Everything You Always Wanted To Know About Contracts and Their Breaches
By definition, breach of contract means the violation of a contractual obligation. In other words, one party to the contract fails to live up to whatever was promised in the contract. Given that contracts make up a good portion of your life — especially if you are a business owner — the types of contracts you are involved in and the specific ways they can be breached are almost infinite.
Contract Type Examples
A contract is a legally binding agreement between two or more people. Your best interests consist of always putting your deals in writing although contracts can also be oral. Why? Because you run less chance of misunderstanding between the parties and consequently have a better chance of enforcing the contract provisions or receiving damages or other court help if and when the other party breaches.
Common types of contracts include the following:
- Supplier agreements
- Purchase orders
- Bills of sale
- Partnership agreements
- Noncompete agreements
- Nondisclosure agreements
- Employment agreements
- Joint venture agreements
- Franchise agreements
- Stock purchase agreements
- Independent contractor agreements
- Real property leases
- Equipment leases
Contract Breach Examples
There is a myriad of specific ways in which someone can breach a contract. However, they tend to fall into the following six categories:
- Failure to pay as, when and how promised
- Failure to perform as, when and how promised, such as delivering a guaranteed item two weeks late
- Refusal to perform (called repudiation)
- Indication by word or action the intention to breach (called anticipatory breach or anticipatory repudiation)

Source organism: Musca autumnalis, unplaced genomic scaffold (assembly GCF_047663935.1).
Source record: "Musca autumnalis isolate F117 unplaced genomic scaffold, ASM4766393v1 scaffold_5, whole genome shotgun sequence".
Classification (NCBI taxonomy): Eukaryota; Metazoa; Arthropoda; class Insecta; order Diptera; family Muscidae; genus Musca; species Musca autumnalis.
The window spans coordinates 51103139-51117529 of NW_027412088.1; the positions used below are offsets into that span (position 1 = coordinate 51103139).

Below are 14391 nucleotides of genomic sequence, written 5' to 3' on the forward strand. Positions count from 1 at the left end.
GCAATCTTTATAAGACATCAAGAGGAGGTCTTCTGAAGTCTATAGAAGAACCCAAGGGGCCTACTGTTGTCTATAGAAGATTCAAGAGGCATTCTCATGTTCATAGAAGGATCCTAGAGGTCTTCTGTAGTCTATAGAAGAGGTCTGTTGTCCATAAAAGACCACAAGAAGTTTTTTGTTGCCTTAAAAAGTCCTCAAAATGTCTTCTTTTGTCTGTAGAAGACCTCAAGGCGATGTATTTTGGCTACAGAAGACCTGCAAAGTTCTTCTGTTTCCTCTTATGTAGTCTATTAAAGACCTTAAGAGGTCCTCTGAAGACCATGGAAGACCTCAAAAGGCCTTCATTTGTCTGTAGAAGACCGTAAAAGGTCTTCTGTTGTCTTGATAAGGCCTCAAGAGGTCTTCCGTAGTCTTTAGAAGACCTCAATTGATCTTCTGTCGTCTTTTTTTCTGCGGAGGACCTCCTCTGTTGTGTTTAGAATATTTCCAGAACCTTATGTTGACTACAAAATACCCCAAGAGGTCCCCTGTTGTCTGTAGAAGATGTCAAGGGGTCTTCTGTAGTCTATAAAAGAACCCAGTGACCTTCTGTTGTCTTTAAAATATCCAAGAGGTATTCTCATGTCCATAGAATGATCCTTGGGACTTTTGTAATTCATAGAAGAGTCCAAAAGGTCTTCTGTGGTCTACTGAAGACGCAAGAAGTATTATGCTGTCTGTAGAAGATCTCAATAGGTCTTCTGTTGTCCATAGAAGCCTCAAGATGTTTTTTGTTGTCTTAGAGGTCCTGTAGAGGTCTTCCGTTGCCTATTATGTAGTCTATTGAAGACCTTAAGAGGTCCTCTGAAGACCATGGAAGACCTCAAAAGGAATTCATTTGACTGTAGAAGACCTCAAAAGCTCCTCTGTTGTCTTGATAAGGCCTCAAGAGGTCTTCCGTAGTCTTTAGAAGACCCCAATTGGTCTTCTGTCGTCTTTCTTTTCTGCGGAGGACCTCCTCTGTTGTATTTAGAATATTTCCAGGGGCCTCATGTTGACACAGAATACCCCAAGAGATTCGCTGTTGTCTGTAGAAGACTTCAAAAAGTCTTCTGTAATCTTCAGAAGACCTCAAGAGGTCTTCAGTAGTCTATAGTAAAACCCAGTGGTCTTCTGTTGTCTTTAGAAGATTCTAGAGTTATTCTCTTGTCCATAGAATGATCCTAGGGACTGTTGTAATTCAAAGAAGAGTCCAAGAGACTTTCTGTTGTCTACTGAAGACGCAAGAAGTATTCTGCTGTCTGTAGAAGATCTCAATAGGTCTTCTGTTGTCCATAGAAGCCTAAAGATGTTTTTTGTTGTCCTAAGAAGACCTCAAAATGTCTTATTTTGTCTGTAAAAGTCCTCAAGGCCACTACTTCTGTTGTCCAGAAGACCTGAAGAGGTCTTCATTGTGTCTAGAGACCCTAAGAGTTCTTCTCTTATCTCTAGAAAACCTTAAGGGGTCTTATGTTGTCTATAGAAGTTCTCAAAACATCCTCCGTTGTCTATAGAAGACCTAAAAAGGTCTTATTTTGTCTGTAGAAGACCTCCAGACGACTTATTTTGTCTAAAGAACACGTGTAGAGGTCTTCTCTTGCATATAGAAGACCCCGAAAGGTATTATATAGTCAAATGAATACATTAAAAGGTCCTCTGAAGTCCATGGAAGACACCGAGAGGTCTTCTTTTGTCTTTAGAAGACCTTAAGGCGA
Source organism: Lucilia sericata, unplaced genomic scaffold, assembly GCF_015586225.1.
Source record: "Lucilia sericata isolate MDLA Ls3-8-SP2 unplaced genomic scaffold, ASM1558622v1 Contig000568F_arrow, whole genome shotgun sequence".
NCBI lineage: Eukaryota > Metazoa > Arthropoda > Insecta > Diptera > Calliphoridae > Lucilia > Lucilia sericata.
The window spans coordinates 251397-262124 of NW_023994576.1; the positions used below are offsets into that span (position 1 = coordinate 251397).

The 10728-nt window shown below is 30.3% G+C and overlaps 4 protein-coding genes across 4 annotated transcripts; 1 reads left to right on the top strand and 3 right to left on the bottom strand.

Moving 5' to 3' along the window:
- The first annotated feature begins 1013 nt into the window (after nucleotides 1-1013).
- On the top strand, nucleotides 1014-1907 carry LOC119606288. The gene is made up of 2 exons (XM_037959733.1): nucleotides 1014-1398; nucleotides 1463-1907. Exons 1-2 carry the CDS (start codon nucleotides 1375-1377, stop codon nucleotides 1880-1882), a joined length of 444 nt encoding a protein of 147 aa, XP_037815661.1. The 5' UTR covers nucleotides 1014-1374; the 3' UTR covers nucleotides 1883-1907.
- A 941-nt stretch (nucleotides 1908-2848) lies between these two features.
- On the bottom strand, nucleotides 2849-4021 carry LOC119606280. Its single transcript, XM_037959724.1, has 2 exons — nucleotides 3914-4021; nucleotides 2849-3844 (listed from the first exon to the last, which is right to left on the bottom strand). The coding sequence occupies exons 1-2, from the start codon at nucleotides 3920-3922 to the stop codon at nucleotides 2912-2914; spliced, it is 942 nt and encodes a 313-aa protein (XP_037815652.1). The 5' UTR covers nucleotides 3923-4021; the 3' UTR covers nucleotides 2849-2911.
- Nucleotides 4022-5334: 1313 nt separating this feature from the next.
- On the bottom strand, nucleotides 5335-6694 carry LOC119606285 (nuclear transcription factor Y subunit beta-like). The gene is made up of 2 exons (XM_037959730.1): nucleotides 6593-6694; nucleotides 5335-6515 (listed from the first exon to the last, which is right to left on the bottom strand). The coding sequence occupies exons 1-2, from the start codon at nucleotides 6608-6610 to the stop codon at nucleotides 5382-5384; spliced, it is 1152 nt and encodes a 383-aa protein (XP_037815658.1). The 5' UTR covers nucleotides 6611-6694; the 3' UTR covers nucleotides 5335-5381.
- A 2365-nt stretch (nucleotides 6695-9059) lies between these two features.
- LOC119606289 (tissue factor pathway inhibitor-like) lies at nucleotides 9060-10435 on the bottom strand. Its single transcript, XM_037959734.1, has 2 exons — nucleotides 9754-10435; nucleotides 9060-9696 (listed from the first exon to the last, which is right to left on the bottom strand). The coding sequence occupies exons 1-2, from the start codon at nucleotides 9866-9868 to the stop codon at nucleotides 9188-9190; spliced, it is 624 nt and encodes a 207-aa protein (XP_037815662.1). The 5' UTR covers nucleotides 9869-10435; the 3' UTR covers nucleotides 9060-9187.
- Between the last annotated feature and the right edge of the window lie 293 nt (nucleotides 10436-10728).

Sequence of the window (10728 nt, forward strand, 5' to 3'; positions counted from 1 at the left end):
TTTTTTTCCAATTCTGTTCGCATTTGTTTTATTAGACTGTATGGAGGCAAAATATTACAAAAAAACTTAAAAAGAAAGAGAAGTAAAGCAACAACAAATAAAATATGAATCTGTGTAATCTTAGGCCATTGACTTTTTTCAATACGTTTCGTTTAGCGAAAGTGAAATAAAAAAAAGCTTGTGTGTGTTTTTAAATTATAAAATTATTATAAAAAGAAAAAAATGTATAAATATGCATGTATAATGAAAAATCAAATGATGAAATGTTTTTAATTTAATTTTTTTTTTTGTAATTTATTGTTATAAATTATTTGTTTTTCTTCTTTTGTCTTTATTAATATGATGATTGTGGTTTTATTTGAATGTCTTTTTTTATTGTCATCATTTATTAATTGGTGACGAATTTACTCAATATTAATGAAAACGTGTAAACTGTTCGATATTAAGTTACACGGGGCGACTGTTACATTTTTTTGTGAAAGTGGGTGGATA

- Deliberate action in direct contravention to the contract, such as giving trade secrets to a competitor despite having signed a nondisclosure agreement
- Actions by the breaching party that interfere with your own ability to perform the contract
Contract breaches can be minor (immaterial) or substantial (material). In general, you can do little or nothing about an immaterial breach because it doesn’t affect you or your business all that much. Conversely, when the other party breaches the contract so severely that it defeats its whole purpose, this constitutes a material breach resulting in you or your company suffering substantial damage.
Factors that determine whether or not a breach by the other party is material include the following:
- The extent to which you will be deprived of the benefits you reasonably expected to receive from the contract
- The extent to which you can receive adequate compensation for your lost benefits
- The likelihood that the breaching party will cure his or her breach
- The extent to which the breaching party will suffer forfeiture
- The extent to which the breaching party failed to act in good faith or exhibit fair dealing practices
Breach of Contract Remedies
When the other party materially breaches one of your contracts, you can sue that person. Breach of contract represents a civil action, meaning that monetary damages and other civil remedies are the only things the court can give you if you prevail. In general, your breach of contract remedies consist of the following: